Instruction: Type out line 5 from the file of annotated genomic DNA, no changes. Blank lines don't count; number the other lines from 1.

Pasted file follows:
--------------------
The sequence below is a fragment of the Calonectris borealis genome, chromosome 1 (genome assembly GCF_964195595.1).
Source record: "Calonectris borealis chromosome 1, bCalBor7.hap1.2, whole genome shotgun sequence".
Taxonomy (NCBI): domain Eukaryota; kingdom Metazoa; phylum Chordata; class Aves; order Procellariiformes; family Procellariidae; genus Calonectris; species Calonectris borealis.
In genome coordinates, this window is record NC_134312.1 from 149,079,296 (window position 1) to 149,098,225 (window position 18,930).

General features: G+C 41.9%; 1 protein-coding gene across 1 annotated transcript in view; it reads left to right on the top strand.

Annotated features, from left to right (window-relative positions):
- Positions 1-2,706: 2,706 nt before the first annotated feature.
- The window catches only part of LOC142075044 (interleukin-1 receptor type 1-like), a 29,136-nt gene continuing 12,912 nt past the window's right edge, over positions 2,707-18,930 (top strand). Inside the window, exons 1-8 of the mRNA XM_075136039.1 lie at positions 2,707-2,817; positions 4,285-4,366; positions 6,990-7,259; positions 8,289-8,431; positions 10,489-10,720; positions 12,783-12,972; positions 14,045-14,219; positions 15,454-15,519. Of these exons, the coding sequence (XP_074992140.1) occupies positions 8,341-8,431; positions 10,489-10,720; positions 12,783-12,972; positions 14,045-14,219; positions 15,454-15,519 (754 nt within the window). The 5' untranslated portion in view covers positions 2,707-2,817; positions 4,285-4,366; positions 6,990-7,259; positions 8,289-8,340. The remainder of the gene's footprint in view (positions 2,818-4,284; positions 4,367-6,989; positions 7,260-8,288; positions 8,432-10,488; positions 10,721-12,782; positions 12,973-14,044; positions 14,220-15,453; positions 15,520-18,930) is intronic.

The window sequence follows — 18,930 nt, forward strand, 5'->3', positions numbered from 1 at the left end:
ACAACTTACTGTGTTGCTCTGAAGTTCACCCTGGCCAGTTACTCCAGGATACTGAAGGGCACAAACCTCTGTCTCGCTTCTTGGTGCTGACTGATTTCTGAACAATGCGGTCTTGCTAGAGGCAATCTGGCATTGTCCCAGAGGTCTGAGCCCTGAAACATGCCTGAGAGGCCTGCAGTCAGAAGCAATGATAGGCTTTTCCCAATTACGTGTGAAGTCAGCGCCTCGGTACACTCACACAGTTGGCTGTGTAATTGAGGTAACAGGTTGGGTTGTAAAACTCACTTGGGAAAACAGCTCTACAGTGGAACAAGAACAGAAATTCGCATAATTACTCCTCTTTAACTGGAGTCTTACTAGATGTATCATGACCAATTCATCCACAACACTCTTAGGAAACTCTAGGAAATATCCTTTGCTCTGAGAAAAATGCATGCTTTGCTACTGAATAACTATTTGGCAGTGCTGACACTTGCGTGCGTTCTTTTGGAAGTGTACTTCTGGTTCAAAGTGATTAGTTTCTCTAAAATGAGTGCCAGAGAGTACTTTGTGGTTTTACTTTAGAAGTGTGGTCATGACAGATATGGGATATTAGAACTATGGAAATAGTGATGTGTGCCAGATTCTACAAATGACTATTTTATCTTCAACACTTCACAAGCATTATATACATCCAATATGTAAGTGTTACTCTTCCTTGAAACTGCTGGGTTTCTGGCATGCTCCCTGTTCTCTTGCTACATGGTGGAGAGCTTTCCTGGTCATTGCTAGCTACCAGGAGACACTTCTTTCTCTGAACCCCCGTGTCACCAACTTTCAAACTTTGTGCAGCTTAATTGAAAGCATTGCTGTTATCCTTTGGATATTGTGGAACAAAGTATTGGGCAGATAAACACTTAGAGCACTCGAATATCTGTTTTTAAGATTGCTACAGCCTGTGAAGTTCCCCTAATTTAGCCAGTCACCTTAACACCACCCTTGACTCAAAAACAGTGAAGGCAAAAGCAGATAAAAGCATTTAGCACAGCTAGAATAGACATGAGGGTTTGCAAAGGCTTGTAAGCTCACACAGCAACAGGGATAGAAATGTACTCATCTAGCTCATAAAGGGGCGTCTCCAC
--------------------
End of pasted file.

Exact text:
General features: G+C 41.9%; 1 protein-coding gene across 1 annotated transcript in view; it reads left to right on the top strand.